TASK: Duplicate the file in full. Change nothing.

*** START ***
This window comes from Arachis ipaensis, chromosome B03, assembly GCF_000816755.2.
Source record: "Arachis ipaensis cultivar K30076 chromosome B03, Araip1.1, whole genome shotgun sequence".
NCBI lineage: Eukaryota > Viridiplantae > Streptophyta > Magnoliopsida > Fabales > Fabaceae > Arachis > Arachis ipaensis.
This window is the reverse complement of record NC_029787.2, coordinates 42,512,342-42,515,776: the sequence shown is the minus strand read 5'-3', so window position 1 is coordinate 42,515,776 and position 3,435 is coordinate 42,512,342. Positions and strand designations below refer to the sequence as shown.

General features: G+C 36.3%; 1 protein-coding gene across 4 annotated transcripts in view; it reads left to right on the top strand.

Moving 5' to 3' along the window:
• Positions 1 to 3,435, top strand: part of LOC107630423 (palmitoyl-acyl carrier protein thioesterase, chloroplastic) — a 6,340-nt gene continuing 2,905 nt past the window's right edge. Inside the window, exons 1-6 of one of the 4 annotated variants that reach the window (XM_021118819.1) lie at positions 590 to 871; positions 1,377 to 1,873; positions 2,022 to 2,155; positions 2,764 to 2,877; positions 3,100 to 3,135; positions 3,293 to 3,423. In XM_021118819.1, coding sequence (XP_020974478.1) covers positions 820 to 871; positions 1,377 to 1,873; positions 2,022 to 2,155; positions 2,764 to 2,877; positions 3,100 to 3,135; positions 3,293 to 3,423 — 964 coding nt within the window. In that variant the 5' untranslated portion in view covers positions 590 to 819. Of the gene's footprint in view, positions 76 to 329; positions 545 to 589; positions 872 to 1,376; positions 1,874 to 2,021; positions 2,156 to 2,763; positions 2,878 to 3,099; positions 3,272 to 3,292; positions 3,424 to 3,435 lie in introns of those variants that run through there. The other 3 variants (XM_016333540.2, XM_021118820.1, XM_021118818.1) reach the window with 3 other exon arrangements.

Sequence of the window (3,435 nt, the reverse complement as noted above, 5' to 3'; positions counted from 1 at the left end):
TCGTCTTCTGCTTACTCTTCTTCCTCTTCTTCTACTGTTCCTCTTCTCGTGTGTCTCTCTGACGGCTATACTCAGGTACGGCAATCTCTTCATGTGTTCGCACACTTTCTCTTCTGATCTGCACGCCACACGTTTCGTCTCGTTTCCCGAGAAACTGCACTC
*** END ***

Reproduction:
This window comes from Arachis ipaensis, chromosome B03, assembly GCF_000816755.2.
Source record: "Arachis ipaensis cultivar K30076 chromosome B03, Araip1.1, whole genome shotgun sequence".
NCBI lineage: Eukaryota > Viridiplantae > Streptophyta > Magnoliopsida > Fabales > Fabaceae > Arachis > Arachis ipaensis.
This window is the reverse complement of record NC_029787.2, coordinates 42,512,342-42,515,776: the sequence shown is the minus strand read 5'-3', so window position 1 is coordinate 42,515,776 and position 3,435 is coordinate 42,512,342. Positions and strand designations below refer to the sequence as shown.

General features: G+C 36.3%; 1 protein-coding gene across 4 annotated transcripts in view; it reads left to right on the top strand.

Moving 5' to 3' along the window:
• Positions 1 to 3,435, top strand: part of LOC107630423 (palmitoyl-acyl carrier protein thioesterase, chloroplastic) — a 6,340-nt gene continuing 2,905 nt past the window's right edge. Inside the window, exons 1-6 of one of the 4 annotated variants that reach the window (XM_021118819.1) lie at positions 590 to 871; positions 1,377 to 1,873; positions 2,022 to 2,155; positions 2,764 to 2,877; positions 3,100 to 3,135; positions 3,293 to 3,423. In XM_021118819.1, coding sequence (XP_020974478.1) covers positions 820 to 871; positions 1,377 to 1,873; positions 2,022 to 2,155; positions 2,764 to 2,877; positions 3,100 to 3,135; positions 3,293 to 3,423 — 964 coding nt within the window. In that variant the 5' untranslated portion in view covers positions 590 to 819. Of the gene's footprint in view, positions 76 to 329; positions 545 to 589; positions 872 to 1,376; positions 1,874 to 2,021; positions 2,156 to 2,763; positions 2,878 to 3,099; positions 3,272 to 3,292; positions 3,424 to 3,435 lie in introns of those variants that run through there. The other 3 variants (XM_016333540.2, XM_021118820.1, XM_021118818.1) reach the window with 3 other exon arrangements.

Sequence of the window (3,435 nt, the reverse complement as noted above, 5' to 3'; positions counted from 1 at the left end):
TCGTCTTCTGCTTACTCTTCTTCCTCTTCTTCTACTGTTCCTCTTCTCGTGTGTCTCTCTGACGGCTATACTCAGGTACGGCAATCTCTTCATGTGTTCGCACACTTTCTCTTCTGATCTGCACGCCACACGTTTCGTCTCGTTTCCCGAGAAACTGCACTC